The EAT in Mahood v Irish Centre Housing Ltd held that under discrimination legislation, an employer could be held liable for the discriminatory acts of an agency worker in a situation where that worker was exercising the authority of, or being controlled by, the employer or where he had the employer’s authority to do the acts (which were capable of being done in a discriminatory manner just as they were capable of being done in a lawful manner.)

In this case, Mr Mahood, an Irish protestant, worked as a project worker for ICH Ltd. Mr Toubkin was taken on as a temporary worker through an employment agency. Mr Toubkin and Mr Mahood had an uneasy working relationship and Mr Mahood complained that Mr Toubkin regularly made derogatory remarks about protestants and Irish people. Following a further altercation, Mr Toubkin’s engagement was terminated. Shortly afterwards, Mr Mahood’s employment was terminated for unrelated reasons (in connection with a CRB check). Mr Mahood brought claims for discrimination and victimisation.

When considering whether ICH Ltd should be held liable for the discriminatory acts of Mr Toubkin the EAT noted that it was necessary to give a purposive construction to discrimination statutes. A course of employment should be given a wider definition than at common law and there was no need for it to be confined to a wrongful act authorised by the employer or a wrongful unauthorised mode of doing some act authorised by the employer. With regard to the statutory defence that an employer would not be liable if it took such steps as were reasonably practicable to prevent the agency worker from doing the discriminatory acts in question, this defence was limited to matters done in order to prevent a discriminatory act. In other words, only steps taken before the act took place could be taken into account.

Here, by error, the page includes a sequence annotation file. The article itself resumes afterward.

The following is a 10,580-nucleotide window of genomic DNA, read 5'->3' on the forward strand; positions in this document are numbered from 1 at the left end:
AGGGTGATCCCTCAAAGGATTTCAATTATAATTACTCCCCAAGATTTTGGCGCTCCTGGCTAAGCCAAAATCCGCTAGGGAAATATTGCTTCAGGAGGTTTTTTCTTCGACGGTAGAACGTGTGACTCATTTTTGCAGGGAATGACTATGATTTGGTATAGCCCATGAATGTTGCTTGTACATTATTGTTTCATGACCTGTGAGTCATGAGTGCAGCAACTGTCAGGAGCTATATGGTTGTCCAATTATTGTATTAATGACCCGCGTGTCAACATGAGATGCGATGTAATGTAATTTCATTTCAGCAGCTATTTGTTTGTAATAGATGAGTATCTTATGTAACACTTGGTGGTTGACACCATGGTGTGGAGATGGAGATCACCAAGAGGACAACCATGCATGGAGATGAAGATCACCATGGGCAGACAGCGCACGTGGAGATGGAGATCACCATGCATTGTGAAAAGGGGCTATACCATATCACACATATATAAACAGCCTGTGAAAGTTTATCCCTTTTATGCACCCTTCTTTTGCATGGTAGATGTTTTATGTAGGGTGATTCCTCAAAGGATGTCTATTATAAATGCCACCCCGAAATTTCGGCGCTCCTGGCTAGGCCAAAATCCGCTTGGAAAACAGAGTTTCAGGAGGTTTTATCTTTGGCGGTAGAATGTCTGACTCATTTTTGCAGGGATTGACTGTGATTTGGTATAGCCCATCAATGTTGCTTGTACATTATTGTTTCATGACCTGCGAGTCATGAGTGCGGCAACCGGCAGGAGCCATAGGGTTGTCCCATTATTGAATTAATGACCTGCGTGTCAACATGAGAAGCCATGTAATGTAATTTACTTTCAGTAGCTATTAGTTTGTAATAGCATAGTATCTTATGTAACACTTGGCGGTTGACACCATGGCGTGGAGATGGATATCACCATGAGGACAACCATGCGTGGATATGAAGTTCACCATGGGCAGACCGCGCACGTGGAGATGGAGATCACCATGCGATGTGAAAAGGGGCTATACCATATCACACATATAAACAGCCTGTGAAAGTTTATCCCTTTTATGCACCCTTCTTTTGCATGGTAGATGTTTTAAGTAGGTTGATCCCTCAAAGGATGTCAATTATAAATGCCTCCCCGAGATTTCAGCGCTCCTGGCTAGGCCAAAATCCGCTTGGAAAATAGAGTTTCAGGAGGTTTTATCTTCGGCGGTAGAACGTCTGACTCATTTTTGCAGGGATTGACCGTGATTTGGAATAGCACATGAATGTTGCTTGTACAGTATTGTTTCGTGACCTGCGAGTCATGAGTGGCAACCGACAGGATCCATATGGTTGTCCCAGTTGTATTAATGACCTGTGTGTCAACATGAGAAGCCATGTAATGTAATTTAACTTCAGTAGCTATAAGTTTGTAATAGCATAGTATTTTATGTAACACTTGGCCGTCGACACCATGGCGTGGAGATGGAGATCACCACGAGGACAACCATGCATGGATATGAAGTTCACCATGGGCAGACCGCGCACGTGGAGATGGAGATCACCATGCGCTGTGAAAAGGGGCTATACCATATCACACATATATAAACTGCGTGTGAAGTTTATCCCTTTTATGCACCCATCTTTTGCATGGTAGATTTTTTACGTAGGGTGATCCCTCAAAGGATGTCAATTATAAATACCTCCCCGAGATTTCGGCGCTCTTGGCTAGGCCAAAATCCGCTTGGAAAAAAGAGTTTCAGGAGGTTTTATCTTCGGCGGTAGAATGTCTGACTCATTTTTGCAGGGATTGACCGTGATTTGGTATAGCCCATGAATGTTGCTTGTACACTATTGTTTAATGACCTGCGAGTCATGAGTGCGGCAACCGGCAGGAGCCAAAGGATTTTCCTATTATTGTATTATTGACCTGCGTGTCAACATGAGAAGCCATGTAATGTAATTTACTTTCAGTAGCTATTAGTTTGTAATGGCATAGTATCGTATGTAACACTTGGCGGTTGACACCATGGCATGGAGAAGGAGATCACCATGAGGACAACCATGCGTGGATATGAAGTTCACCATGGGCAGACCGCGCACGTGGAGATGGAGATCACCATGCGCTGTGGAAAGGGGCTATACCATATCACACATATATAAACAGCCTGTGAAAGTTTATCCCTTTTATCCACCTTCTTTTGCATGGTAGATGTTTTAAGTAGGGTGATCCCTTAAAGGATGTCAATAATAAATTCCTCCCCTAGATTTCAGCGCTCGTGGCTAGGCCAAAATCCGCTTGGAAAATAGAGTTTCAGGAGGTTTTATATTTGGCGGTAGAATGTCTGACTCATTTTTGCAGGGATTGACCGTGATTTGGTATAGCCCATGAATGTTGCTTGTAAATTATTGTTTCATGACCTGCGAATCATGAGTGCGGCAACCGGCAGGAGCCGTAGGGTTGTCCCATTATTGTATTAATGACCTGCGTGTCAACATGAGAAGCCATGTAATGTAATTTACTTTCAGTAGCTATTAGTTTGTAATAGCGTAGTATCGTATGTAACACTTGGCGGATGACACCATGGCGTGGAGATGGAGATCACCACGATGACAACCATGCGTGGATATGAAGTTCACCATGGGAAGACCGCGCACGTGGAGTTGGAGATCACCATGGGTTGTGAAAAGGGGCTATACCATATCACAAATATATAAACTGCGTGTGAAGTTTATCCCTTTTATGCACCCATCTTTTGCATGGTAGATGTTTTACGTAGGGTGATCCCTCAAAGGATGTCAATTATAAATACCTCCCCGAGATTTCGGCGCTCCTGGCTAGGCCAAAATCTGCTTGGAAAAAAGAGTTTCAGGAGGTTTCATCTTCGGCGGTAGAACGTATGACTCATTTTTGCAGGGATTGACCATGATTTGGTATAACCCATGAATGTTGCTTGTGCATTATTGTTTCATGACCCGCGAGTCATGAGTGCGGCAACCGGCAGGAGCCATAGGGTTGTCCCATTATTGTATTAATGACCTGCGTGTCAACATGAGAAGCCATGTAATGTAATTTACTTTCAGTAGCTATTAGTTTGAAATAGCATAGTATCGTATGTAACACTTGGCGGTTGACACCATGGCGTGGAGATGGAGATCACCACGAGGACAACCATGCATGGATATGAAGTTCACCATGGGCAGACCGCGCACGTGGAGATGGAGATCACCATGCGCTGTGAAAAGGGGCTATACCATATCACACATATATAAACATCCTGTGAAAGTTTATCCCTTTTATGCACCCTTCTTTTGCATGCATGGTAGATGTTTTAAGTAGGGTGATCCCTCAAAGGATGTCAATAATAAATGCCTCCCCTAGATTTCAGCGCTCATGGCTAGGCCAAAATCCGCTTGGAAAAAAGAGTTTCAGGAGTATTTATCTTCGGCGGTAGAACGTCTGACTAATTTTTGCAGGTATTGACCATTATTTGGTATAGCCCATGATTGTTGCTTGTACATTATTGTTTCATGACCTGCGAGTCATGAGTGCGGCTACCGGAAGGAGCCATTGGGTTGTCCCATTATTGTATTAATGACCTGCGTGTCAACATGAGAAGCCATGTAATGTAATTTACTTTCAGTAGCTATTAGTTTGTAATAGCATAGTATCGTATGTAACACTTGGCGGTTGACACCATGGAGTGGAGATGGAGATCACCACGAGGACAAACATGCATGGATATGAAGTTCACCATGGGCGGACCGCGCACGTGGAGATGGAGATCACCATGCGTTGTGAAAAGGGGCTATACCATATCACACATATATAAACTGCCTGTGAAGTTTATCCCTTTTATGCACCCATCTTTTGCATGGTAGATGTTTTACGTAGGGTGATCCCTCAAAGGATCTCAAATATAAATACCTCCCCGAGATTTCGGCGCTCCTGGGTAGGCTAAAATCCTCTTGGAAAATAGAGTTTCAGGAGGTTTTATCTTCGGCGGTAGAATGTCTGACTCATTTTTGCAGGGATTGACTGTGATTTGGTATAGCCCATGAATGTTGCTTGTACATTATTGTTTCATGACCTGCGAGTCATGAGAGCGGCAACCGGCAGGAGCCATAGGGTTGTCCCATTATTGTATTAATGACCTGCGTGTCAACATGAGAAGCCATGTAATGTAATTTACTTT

This case illustrates the extent of employer’s liability for discriminatory acts of its agency staff. Employers should put in place similar safeguards against discrimination in relation to other workers as they would to their employees. Further, putting matters right after the event will not suffice to get an employer off the hook.